• Friday, April 18th, 2008: Film Viewing of "The Bucket List" N/A Due Tuesday, April 29th (after we return from vacation):
  • Bring in THREE news articles (with the newspaper and article titles, author's full name, the full date of the news publication and the URL) on a topic of your choice that addresses a concern you have in society today (suggestions include teen pregnancy, domestic violence, discrimination, etc.). Make sure you read each article and write a 250-word response for each article (THREE RESPONSES MUST BE TURNED IN!) which includes your opinions and hopes for change in the future. You can do the following to research the articles: Do a google news search, using key words. Go to NEW YORK TIMES (login: msconn06, password: power), and go to Newslink to find newspapers and news magazines all over the world.
  • Find a new independent classic novel of your choice (it doesn't have to be from the links provided but it MUST be teacher-approved either through e-mail or in person by Tues., April 29th). Your new novel MUST be read by May 15th and a corresponding paper will be assigned when you return from vacation. When you begin reading the new classic novel, then focus on the following: the characters' actions/choices that are considered shameful or regretful mistakes and characters' actions/choices that are considered laudatory (praise-worthy) accomplishments. Upon return from vacation, students will examine their own mistakes and achievements and compare/contrast them to those revealed in the classic novels of their choice.
  • Thursday, April 17th, 2008: 1. Do Now: Make a choice--read the newspaper or view the films "Dead Poets Society OR "The Bucket List."

    2. Newspaper or Film Viewing (one-on-one teacher-student writing workshops will go on during this time)

    Students will engage in writing/reading analysis. Due Tuesday, April 29th (after we return from vacation):
  • Bring in THREE news articles (with the newspaper and article titles, author's full name, the full date of the news publication and the URL) on a topic of your choice that addresses a concern you have in society today (suggestions include teen pregnancy, domestic violence, discrimination, etc.). Make sure you read each article and write a 250-word response for each article (THREE RESPONSES MUST BE TURNED IN!) which includes your opinions and hopes for change in the future. You can do the following to research the articles: Do a google news search, using key words. Go to NEW YORK TIMES (login: msconn06, password: power), and go to Newslink to find newspapers and news magazines all over the world.
  • Find a new independent classic novel of your choice (it doesn't have to be from the links provided but it MUST be teacher-approved either through e-mail or in person on Tues., April 29th). Your new novel MUST be read by May 15th and a corresponding paper will be assigned when you return from vacation.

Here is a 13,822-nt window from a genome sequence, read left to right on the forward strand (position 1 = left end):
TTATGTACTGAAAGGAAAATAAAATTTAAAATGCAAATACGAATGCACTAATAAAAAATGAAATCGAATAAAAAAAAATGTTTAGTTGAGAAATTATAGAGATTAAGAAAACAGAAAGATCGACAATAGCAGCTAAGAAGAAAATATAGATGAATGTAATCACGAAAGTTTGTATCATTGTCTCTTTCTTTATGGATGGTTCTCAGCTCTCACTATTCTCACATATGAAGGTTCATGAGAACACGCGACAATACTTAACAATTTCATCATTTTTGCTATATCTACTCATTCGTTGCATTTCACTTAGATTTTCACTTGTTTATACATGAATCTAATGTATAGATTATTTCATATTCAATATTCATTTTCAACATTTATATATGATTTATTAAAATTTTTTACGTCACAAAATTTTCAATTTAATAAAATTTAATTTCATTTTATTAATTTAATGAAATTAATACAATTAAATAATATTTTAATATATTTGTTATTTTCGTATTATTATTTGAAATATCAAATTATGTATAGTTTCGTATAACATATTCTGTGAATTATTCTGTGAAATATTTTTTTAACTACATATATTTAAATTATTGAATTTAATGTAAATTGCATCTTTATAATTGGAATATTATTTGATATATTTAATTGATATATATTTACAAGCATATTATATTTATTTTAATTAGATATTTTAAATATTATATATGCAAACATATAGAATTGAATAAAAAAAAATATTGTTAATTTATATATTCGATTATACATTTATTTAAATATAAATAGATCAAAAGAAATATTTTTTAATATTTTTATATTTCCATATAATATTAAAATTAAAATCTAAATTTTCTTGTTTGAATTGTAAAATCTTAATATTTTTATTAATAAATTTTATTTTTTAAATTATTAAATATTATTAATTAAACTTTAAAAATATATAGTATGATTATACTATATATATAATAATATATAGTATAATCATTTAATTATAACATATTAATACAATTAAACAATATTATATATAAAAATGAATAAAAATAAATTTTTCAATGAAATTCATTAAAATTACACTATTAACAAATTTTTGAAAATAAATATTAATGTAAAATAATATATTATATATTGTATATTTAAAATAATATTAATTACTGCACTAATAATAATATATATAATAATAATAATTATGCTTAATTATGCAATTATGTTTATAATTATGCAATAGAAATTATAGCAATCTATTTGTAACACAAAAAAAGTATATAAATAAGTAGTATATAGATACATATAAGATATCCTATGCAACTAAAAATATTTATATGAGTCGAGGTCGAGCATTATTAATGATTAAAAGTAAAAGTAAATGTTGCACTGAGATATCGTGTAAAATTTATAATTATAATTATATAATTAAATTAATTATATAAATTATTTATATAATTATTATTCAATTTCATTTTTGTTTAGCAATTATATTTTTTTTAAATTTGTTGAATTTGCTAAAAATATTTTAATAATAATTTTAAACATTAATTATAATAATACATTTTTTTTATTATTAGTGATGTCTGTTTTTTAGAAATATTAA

• Wednesday, April 16th, 2008: 1. Do Now: Write your concerns and/or questions regarding what you need in this English 8 course before graduating high school? What skills would you like Ms. Conn to teach so you feel better suited for college and beyond? Please write on an index card, filling up the all space provided.

    2. Discuss Do Now. Share concerns and questions.

    3. Discuss remaining work for the semester. How can graduation be ensured?

    4. HW reminders.

    Students will engage in self-assessment through written and oral expression. Students will reflect on reading and writing needs for college. Due Tuesday, April 29th (after we return from vacation):
  • Bring in THREE news articles (with the newspaper and article titles, author's full name, the full date of the news publication and the URL) on a topic of your choice that addresses a concern you have in society today (suggestions include teen pregnancy, domestic violence, discrimination, etc.). Make sure you read each article and write a 250-word response for each article (THREE RESPONSES MUST BE TURNED IN!) which includes your opinions and hopes for change in the future. You can do the following to research the articles: Do a google news search, using key words. Go to NEW YORK TIMES (login: msconn06, password: power), and go to Newslink to find newspapers and news magazines all over the world.
  • Find a new independent classic novel of your choice (it doesn't have to be from the links provided but it MUST be teacher-approved either through e-mail or in person on Tues., April 29th). Your new novel MUST be read by May 15th and a corresponding paper will be assigned when you return from vacation.
  • Tuesday, April 15th, 2008: Debate Presentations: All remaining debate speeches MUST present today. Students who have already presented will ask questions and comment on those remaining students who will present today. Students should remember to use eye contact, appropriate gestures, energy and enthusiasm, good posture, and other important public speaking skills found on the rubric provided. Students will present their speeches and apply their learned public speaking/presentation skills. Due Tuesday, April 29th (after we return from vacation):